Opinion – 4 Ways to Level the Playing-Field of Small Business Recruitment – Entepeneur – John Gelmini

Dr Alf’s hopes will be dashed if he thinks that the EU or the UK will reform the recruitment industry because now, as in the past, it has served as a convenient scapegoat for businesses which have hired people on the basis of “fit” and “people like us criteria” and then discovered that the new appointees could not or would not perform.

Many recruiters, and more than a few providers of contractors and interims are greedy, and fixated by commissions and fees. They lack the “cojones” to challenge clients, who are misguided, wrong and incapable of facing up to the truth of brutal marketplace trends. They breach EU employment law by asking people’s ages (This has been illegal since October 2006) and for what they do, they charge too much and then say they are doing a great job. They collude with human-resource professionals, who claim to have found “objective processes” to ensure that appointments are made on merit, and that the UK is a “meritocracy”.

A look at hard evidence shows that 50% of senior appointments fail, even with the help of headhunters who charge 33% of first year’s salary.

At a more mundane level, one can look at sales-people and their CVs, all of which claim startling and astonishing performance, worthy of the man who could “walk on water”, Superman and Neo, the hero of the Matrix Trilogy, all rolled into one. On that basis, there would be no need for austerity, the Treasury would be bursting at the seams, with money from burgeoning Corporation tax receipts and personal debt would be nonexistent, rather than £1.4 trillion gbp and rising.

The reality as Dr Alf may recall from his earlier life, as a globe-trotting financial director in corporate life, is as far from this ideal as anyone could imagine, with our UK worker productivity at 20th in the world, and 16% behind the average for the G7, and our exports running at 50% of the £1 trillion gbp target set by David Cameron for 2020.

Recruiters use test batteries, from people like Saville and Holdsworth, to predict on the job performance and since that firm alone has more than 10,000 test batteries, you might imagine that mistakes in hiring would be falling and the recruiters would be improving their “strike rates”. Sadly ‘no’, the results indicate that blindfolding chimpanzees and having them throw darts at wall mounted CVs of recruiter shortlisted applicants and then appointing those candidates whose CVs were skewered by the largest number of darts yields results just as good as any of their so-called “objective processes”.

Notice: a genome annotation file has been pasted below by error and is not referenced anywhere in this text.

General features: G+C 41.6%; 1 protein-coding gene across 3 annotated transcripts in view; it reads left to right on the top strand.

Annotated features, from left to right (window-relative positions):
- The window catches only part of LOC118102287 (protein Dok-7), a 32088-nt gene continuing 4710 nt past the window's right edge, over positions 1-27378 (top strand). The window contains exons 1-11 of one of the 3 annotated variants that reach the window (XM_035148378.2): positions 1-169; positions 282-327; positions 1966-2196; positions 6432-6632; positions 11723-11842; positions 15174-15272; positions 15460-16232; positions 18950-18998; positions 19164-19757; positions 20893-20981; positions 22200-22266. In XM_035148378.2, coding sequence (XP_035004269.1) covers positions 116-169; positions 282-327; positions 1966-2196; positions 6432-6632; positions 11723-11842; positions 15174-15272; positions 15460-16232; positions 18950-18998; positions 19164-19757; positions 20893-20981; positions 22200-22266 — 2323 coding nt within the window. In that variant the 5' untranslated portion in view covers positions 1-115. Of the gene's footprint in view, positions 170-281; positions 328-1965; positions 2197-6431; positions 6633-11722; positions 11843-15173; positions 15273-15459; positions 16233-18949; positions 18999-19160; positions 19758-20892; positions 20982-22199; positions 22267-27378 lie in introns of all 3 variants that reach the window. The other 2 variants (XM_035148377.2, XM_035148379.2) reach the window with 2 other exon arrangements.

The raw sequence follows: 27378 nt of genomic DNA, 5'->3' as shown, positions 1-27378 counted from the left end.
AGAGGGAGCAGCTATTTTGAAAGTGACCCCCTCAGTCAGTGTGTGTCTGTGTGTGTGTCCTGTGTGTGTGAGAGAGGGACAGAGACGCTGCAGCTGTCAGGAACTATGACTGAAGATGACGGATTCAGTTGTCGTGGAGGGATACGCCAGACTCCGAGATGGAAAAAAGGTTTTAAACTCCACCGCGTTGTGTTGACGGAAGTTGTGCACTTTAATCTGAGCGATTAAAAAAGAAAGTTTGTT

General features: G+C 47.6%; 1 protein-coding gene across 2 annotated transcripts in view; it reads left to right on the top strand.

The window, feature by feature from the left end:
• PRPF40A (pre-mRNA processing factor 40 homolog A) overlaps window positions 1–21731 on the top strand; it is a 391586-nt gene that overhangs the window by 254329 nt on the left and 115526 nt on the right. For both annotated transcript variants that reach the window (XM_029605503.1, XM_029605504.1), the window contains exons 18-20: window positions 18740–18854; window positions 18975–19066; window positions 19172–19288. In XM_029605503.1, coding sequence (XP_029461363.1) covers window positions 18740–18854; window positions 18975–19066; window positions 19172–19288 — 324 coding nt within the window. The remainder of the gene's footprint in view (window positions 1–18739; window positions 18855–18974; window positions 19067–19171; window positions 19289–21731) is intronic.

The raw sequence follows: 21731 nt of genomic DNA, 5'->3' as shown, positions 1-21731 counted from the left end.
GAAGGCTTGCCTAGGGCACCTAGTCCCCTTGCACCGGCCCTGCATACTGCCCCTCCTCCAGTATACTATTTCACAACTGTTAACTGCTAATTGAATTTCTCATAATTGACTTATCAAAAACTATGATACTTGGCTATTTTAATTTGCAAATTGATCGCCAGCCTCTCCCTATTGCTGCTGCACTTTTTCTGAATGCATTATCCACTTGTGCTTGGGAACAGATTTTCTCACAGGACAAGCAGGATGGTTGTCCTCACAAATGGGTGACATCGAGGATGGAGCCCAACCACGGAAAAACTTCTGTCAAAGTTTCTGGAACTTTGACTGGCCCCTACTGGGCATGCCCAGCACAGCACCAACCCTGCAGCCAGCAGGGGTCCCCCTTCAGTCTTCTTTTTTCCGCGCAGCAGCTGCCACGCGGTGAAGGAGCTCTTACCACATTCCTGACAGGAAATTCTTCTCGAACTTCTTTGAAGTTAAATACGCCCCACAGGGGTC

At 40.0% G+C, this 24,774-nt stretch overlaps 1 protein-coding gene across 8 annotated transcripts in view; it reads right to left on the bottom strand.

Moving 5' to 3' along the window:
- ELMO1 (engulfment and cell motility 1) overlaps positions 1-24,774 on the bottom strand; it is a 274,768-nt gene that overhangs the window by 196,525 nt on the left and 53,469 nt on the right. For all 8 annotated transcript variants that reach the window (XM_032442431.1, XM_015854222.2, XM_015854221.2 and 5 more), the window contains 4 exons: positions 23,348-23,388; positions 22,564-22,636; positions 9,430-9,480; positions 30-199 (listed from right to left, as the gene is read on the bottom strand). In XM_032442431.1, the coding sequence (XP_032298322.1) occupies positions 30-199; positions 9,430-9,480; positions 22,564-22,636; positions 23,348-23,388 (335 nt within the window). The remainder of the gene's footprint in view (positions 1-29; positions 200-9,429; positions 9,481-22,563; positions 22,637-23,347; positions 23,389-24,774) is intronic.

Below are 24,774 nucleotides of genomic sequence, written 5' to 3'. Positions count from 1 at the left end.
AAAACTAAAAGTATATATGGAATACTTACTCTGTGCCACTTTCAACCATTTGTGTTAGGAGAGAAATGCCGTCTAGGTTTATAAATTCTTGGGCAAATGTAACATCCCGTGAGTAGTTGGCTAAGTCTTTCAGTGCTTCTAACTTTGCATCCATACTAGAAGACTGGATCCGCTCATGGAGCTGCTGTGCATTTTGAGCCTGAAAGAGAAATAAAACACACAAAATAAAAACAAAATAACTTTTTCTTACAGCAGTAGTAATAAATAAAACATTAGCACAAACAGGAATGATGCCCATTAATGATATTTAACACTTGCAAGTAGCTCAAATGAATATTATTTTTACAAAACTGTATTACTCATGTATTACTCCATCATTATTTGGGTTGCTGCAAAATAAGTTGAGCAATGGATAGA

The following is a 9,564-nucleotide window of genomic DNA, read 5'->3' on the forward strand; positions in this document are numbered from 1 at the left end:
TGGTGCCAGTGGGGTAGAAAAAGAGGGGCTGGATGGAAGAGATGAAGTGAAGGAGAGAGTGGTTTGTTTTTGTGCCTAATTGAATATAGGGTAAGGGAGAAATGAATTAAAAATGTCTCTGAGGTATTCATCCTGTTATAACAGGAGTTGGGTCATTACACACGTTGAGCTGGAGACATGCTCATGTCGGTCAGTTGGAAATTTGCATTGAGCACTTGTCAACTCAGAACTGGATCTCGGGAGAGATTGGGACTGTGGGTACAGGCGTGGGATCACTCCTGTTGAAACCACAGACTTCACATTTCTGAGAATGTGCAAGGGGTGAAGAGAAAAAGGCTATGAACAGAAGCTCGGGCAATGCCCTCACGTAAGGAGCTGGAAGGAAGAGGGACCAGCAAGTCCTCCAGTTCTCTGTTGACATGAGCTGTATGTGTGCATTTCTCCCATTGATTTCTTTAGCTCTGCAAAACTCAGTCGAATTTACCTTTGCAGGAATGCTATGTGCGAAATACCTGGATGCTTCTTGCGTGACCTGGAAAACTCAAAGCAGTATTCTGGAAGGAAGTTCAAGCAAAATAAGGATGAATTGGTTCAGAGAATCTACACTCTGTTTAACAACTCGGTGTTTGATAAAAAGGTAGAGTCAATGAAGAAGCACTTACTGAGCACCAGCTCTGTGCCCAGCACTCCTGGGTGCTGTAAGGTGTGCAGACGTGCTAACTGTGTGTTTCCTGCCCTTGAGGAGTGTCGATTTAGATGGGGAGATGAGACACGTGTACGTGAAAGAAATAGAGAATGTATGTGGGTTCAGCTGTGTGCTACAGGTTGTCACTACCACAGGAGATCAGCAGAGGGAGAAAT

To summarize, recruiters as a whole, follow the pattern of the 80/20 rule in that the performance of most of them does not do “what is says on the tin”, and certainly not for 4% of first year salary costs.

Dr Alf likes hard-evidence and the truth is that just 1 salesperson in 250 in the UK and America consistently reaches their monthly targets, and just 10% of a given field sales persons time is actually spent selling (Source:The Management Consultancy Group PLC).

The same is true of the measurable effectiveness of”Human Resource Professionals”, HR consultants who assist them and the testing providers —In most cases it falls far short of what is actually needed.

As with the BSE crisis, the solution initially is a “contiguous cull” of the worst cases followed by the outsourcing and BPO of most of the worst HR and training functions within organisations.

With recruiters no further investigation is needed, just more dis-intermediation by web–sites, like Linked In to reduce their numbers, neural net technology applied to the recruitment process, more competent and better trained managers and directors and more automation to eliminate the need for as much hiring in the first place.

Against this background, it’s not surprising that great hopes are being placed on small-businesses – they at least do not have the bureaucracies of big-business, banks and bloated public sectors, with their cronies in recruitment, outsourcing and business services.

John Gelmini

Stumbling and Mumbling: The productivity policy paradox

Here are some first-rate suggestions to close the UK’s productivity gap.

via Stumbling and Mumbling: The productivity policy paradox.

Why aren’t the UK’s political classes focused on productivity?